Perfect for people with limited gardening space, container gardening is a wonderful way to beautify your surroundings and improve an urban, porch, or patio environment.

Since most containers are portable, you’ll be able to move your plants around and give your living area an instant splash of color. For instance, a container filled with flowering annuals or perennials and a clump of tall ornamental grass makes an elegant statement by your doorstop or near your patio.

Containers come in a variety of styles and sizes. Even old buckets, milk cans, and wheelbarrows can be recycled and used. Just make sure these containers have holes for adequate water drainage.

When choosing a container:

  • Be sure the container is big enough to support the plants you are putting in it.
  • Make sure there is adequate drainage.
  • Never use a container that has held products harmful to plants or people.

Clay containers are long-time favorites of Anawalt customers. But remember that clay is porous, and moisture evaporates faster. Also, clay containers are more fragile and heavier than plastic.

Wood is another popular material. Redwood and cedar containers are rot-resistant but not impervious to rot.

Potting Soil

Regular garden soil may not drain well. Poor drainage can make it difficult for air to reach the roots of your plants.

On the positive side, more microorganisms and micronutrients that benefit plant growth are present in garden soils. With the help of an Anawalt nursery professional, you can create the best planting media for your needs.

We offer several choices of soil for your container planting:

  • Premium Soil – Made with indoor plants in mind. This soil has a rich organic base of peat moss, composted bark, and a small nutrient charge with some perlite added for texture and appearance.
  • Organic Humus – Formulated for LA-area gardeners. This soil mix contains minerals, peat moss, and composted bark mulch.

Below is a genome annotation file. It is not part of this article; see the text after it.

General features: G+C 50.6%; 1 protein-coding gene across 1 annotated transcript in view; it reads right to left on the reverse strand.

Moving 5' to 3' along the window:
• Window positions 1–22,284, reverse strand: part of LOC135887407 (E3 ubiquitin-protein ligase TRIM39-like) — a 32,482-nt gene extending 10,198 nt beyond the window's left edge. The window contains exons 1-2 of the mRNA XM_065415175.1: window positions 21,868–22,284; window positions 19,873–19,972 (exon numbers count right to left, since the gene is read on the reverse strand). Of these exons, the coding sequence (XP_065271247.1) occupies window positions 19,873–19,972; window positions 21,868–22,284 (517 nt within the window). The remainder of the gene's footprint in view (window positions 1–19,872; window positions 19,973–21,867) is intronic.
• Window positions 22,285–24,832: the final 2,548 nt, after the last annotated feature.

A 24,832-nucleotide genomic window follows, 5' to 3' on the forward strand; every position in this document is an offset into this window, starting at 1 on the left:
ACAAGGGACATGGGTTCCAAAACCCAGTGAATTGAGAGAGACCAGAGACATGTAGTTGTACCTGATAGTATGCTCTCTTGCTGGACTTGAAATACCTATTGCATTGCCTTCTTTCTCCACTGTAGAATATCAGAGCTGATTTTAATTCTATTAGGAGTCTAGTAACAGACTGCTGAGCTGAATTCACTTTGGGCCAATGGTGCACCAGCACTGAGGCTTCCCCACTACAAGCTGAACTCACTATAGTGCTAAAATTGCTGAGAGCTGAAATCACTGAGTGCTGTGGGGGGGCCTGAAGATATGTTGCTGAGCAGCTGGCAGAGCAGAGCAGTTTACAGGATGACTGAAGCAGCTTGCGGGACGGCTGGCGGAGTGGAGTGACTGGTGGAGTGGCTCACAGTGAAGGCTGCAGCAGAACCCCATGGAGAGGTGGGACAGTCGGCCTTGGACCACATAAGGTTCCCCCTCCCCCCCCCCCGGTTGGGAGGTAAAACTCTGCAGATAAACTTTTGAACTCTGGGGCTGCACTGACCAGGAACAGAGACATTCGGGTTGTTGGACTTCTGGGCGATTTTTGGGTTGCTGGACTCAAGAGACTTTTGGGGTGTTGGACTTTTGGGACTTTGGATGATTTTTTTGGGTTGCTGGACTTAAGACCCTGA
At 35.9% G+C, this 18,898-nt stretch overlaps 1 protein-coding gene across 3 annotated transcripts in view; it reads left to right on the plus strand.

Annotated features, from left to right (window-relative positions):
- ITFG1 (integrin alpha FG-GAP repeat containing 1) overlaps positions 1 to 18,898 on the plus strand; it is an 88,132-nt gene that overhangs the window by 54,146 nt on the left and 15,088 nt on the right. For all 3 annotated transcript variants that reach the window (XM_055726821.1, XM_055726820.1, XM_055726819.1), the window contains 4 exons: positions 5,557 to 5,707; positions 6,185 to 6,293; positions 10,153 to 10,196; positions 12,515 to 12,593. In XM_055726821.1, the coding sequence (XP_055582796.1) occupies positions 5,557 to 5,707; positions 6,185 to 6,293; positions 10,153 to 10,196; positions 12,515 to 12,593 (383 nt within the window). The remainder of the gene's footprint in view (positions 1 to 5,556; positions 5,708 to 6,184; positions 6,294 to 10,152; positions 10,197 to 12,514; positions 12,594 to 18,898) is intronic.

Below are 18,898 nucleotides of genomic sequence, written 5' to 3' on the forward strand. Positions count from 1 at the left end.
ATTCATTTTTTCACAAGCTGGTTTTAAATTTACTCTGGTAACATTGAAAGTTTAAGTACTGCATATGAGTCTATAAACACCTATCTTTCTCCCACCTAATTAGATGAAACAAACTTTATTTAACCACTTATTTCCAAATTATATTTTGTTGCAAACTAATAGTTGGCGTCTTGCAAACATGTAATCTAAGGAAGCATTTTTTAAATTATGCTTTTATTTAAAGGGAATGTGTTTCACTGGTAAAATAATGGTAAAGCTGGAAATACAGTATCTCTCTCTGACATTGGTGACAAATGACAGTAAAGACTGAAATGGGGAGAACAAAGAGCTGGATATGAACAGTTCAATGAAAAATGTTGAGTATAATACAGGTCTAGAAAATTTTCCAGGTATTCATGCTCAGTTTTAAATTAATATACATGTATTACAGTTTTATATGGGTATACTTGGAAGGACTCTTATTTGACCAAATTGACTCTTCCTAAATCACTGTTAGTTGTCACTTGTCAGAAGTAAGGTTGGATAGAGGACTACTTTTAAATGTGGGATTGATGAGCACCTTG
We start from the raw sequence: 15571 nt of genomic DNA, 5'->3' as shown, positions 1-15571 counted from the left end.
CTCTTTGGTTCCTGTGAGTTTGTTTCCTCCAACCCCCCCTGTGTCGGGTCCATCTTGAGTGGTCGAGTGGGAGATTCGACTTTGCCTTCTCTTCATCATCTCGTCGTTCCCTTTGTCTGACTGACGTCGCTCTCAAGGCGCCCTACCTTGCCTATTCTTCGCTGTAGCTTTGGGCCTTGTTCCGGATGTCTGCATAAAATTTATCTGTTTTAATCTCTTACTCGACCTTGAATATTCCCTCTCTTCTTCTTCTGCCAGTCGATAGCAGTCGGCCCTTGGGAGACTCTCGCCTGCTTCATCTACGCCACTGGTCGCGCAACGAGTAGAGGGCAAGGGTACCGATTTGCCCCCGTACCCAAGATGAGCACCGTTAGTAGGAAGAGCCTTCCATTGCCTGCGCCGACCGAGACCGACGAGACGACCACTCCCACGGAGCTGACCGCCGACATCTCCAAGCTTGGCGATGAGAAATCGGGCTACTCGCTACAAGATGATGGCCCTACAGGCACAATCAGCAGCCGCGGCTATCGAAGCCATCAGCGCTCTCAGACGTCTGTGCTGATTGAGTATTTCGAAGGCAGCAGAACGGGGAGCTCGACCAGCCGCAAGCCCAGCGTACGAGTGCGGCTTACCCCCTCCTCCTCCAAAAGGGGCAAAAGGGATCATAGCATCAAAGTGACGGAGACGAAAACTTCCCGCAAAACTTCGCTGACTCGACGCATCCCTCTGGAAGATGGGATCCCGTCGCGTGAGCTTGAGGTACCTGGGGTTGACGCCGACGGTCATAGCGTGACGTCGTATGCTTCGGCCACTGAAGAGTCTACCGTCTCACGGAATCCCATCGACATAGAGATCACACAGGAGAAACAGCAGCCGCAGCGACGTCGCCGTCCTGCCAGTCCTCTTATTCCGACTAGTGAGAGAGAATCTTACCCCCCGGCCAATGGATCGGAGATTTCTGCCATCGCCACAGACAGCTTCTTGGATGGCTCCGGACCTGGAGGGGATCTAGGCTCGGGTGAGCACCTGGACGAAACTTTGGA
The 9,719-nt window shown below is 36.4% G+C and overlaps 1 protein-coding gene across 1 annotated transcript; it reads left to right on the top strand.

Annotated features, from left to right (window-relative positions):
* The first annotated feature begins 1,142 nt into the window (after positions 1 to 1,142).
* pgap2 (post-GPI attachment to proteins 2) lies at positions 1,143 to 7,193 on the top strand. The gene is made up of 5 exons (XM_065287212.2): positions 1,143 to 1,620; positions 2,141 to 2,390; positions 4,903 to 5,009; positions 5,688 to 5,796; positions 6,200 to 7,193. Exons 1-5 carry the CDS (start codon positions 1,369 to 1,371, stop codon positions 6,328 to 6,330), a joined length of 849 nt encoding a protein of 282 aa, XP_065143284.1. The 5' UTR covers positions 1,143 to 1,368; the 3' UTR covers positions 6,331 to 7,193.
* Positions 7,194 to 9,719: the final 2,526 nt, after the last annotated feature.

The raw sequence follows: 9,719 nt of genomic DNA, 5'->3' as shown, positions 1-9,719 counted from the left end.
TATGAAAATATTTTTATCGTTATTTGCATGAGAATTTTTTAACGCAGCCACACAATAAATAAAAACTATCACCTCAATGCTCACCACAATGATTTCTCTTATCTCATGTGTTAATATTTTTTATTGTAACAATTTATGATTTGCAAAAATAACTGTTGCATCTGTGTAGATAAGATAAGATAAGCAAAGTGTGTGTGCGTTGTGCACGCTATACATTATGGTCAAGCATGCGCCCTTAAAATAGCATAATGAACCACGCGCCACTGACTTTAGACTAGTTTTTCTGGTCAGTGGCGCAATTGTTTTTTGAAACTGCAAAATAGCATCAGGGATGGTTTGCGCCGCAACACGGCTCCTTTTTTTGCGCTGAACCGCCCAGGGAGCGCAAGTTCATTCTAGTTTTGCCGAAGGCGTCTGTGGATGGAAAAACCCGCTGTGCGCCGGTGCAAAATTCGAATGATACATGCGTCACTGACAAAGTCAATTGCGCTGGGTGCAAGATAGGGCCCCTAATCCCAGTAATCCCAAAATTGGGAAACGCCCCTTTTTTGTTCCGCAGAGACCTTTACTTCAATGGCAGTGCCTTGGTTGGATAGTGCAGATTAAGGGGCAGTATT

• Top Soil Mix – An ideal “fill in” soil mix for all purposes. Our soil mix works well for filling in low areas in your yard, blending with potting soil to add weight, or as a standalone planting mix. Topsoil mix is excellent for containers because it has added sand, which will increase your container weight, making it less likely to blow over on a windy day.
  • Rose Planting Mix – This mix carries a virtually neutral pH and has no added nutrient package. It’s formulated for hibiscus, Mandevilla, plumeria, and all patio container plants.

What to Grow

Take a walk through our garden center for ideas. All annuals, especially heat-tolerant ones, do well in containers.

Here are some general tips to consider.

  • Think logically when planting in containers. Plant shade-loving plants together and sun-loving plants together. Also, remember that both groups of plants have different watering needs.
  • Consider layers, textures, and colors when making your selection. Masses of color work best in smaller areas. Whiskey barrels containing a tall accent perennial with a low border of annuals and cascading or trailing ivy along the barrel’s rim lend a tidy look to your outside area.